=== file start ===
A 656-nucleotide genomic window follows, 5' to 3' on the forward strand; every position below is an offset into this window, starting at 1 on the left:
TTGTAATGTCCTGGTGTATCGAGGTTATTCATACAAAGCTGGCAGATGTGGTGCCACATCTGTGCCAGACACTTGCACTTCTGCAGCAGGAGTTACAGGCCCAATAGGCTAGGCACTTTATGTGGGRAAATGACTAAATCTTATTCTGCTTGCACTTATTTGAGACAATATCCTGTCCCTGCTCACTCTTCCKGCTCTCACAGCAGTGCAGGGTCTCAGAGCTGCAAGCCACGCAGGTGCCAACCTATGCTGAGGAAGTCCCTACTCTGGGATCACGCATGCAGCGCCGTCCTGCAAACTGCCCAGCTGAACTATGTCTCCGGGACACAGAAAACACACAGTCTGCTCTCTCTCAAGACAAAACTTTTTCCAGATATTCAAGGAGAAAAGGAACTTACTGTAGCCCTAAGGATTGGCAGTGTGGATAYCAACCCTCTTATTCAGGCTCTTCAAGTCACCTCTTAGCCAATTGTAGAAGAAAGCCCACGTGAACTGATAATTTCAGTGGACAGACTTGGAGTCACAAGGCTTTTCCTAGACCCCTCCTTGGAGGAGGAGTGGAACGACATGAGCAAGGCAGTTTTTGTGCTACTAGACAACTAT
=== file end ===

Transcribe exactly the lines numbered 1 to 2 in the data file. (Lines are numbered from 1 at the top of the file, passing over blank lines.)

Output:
A 656-nucleotide genomic window follows, 5' to 3' on the forward strand; every position below is an offset into this window, starting at 1 on the left:
TTGTAATGTCCTGGTGTATCGAGGTTATTCATACAAAGCTGGCAGATGTGGTGCCACATCTGTGCCAGACACTTGCACTTCTGCAGCAGGAGTTACAGGCCCAATAGGCTAGGCACTTTATGTGGGRAAATGACTAAATCTTATTCTGCTTGCACTTATTTGAGACAATATCCTGTCCCTGCTCACTCTTCCKGCTCTCACAGCAGTGCAGGGTCTCAGAGCTGCAAGCCACGCAGGTGCCAACCTATGCTGAGGAAGTCCCTACTCTGGGATCACGCATGCAGCGCCGTCCTGCAAACTGCCCAGCTGAACTATGTCTCCGGGACACAGAAAACACACAGTCTGCTCTCTCTCAAGACAAAACTTTTTCCAGATATTCAAGGAGAAAAGGAACTTACTGTAGCCCTAAGGATTGGCAGTGTGGATAYCAACCCTCTTATTCAGGCTCTTCAAGTCACCTCTTAGCCAATTGTAGAAGAAAGCCCACGTGAACTGATAATTTCAGTGGACAGACTTGGAGTCACAAGGCTTTTCCTAGACCCCTCCTTGGAGGAGGAGTGGAACGACATGAGCAAGGCAGTTTTTGTGCTACTAGACAACTAT